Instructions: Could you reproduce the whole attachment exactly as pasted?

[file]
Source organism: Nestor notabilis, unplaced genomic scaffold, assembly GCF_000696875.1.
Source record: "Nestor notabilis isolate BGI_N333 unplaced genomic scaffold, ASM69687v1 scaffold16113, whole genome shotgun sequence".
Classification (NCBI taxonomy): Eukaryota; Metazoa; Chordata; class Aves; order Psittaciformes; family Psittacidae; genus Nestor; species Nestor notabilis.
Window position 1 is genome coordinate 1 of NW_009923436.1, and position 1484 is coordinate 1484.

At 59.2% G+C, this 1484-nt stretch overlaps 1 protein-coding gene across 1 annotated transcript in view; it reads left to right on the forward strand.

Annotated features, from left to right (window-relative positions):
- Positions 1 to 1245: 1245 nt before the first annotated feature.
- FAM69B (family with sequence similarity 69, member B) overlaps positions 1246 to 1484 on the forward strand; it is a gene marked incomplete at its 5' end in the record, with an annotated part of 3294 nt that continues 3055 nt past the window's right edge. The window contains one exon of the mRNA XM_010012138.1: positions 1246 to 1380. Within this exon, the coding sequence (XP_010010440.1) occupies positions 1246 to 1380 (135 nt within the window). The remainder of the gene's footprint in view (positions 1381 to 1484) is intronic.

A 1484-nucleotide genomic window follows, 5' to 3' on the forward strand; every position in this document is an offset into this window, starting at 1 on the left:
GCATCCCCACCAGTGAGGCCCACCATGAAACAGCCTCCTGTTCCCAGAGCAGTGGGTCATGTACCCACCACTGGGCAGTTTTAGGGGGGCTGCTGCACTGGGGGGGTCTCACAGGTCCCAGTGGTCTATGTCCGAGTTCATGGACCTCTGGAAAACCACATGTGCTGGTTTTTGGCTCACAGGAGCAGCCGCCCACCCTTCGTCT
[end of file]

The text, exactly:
Source organism: Nestor notabilis, unplaced genomic scaffold, assembly GCF_000696875.1.
Source record: "Nestor notabilis isolate BGI_N333 unplaced genomic scaffold, ASM69687v1 scaffold16113, whole genome shotgun sequence".
Classification (NCBI taxonomy): Eukaryota; Metazoa; Chordata; class Aves; order Psittaciformes; family Psittacidae; genus Nestor; species Nestor notabilis.
Window position 1 is genome coordinate 1 of NW_009923436.1, and position 1484 is coordinate 1484.

At 59.2% G+C, this 1484-nt stretch overlaps 1 protein-coding gene across 1 annotated transcript in view; it reads left to right on the forward strand.

Annotated features, from left to right (window-relative positions):
- Positions 1 to 1245: 1245 nt before the first annotated feature.
- FAM69B (family with sequence similarity 69, member B) overlaps positions 1246 to 1484 on the forward strand; it is a gene marked incomplete at its 5' end in the record, with an annotated part of 3294 nt that continues 3055 nt past the window's right edge. The window contains one exon of the mRNA XM_010012138.1: positions 1246 to 1380. Within this exon, the coding sequence (XP_010010440.1) occupies positions 1246 to 1380 (135 nt within the window). The remainder of the gene's footprint in view (positions 1381 to 1484) is intronic.

A 1484-nucleotide genomic window follows, 5' to 3' on the forward strand; every position in this document is an offset into this window, starting at 1 on the left:
GCATCCCCACCAGTGAGGCCCACCATGAAACAGCCTCCTGTTCCCAGAGCAGTGGGTCATGTACCCACCACTGGGCAGTTTTAGGGGGGCTGCTGCACTGGGGGGGTCTCACAGGTCCCAGTGGTCTATGTCCGAGTTCATGGACCTCTGGAAAACCACATGTGCTGGTTTTTGGCTCACAGGAGCAGCCGCCCACCCTTCGTCT